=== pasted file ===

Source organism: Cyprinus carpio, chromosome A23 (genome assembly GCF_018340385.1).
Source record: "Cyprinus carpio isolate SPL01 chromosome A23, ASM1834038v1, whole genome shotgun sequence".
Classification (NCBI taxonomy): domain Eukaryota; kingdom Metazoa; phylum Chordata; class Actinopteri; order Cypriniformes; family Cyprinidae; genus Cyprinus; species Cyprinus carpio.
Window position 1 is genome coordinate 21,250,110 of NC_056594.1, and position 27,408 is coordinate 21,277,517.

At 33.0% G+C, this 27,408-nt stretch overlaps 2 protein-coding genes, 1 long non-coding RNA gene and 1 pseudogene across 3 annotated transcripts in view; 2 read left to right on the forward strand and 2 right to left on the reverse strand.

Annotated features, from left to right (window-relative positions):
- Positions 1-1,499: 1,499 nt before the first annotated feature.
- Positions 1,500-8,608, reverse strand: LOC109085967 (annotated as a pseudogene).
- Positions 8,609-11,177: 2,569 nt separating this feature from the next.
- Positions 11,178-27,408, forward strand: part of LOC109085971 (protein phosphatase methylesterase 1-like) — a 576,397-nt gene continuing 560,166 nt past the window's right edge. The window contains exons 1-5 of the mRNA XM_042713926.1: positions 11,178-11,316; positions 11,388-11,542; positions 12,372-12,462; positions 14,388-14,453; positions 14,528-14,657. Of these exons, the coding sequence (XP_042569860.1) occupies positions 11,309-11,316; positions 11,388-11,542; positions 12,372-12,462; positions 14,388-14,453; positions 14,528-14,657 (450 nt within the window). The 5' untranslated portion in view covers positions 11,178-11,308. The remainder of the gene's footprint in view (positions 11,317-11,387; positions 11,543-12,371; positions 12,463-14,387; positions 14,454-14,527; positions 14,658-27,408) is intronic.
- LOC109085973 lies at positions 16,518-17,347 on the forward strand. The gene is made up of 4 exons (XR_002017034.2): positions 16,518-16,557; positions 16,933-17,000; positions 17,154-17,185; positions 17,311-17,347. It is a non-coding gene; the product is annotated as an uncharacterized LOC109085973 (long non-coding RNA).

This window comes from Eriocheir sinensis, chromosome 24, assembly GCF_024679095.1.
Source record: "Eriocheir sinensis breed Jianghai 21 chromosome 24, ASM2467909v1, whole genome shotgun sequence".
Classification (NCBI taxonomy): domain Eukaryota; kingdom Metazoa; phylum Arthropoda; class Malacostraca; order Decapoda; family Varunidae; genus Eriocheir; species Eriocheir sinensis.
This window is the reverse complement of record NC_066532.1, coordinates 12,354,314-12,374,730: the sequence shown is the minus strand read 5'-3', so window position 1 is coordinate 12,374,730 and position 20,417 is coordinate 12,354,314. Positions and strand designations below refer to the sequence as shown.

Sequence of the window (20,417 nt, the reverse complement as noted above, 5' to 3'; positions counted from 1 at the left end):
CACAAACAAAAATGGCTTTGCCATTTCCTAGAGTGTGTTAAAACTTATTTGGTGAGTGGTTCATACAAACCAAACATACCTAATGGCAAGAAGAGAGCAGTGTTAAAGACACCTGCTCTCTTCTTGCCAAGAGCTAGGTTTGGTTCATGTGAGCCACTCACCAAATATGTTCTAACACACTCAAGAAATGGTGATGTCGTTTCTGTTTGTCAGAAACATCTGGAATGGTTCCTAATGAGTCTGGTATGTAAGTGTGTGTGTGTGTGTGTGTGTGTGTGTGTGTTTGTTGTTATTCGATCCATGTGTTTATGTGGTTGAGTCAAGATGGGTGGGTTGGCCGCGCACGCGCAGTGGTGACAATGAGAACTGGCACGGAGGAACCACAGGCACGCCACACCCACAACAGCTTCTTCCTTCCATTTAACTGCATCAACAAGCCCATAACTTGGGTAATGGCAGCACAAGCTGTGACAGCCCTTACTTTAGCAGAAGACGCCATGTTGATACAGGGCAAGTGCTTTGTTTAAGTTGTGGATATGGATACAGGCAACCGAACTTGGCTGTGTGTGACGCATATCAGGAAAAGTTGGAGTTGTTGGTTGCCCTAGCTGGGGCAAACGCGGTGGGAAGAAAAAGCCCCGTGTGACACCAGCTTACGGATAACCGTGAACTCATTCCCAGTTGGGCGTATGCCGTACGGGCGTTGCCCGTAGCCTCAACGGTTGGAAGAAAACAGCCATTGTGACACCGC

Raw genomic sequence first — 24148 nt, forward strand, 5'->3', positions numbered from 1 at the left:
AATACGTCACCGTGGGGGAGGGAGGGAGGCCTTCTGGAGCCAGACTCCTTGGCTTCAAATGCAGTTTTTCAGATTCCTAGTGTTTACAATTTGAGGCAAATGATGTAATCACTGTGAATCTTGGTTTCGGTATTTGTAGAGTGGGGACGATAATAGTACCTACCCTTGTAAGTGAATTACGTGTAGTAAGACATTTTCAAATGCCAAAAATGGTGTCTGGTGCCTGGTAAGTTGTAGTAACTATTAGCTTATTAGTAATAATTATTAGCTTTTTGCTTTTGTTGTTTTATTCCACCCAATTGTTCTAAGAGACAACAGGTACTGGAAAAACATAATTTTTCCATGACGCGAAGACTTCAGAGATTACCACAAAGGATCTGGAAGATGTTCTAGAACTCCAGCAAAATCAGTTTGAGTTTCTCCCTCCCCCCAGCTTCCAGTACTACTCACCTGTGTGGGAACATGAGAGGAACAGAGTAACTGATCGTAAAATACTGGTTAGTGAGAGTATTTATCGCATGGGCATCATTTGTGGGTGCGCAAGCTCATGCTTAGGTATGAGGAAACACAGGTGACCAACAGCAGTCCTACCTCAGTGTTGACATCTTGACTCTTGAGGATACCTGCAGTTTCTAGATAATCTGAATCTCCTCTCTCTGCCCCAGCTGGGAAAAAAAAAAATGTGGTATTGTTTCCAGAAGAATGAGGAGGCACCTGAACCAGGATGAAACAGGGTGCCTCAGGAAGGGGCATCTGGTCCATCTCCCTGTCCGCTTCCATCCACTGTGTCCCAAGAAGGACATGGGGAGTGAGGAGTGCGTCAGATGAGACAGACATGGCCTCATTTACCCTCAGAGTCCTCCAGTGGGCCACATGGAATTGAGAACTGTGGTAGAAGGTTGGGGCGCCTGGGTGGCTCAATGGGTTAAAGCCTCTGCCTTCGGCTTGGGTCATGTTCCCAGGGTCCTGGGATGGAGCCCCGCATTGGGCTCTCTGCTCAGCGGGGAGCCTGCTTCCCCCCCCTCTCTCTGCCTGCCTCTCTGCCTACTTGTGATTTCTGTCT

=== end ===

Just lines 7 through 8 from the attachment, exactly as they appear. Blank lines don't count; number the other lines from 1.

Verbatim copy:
- Positions 1-1,499: 1,499 nt before the first annotated feature.
- Positions 1,500-8,608, reverse strand: LOC109085967 (annotated as a pseudogene).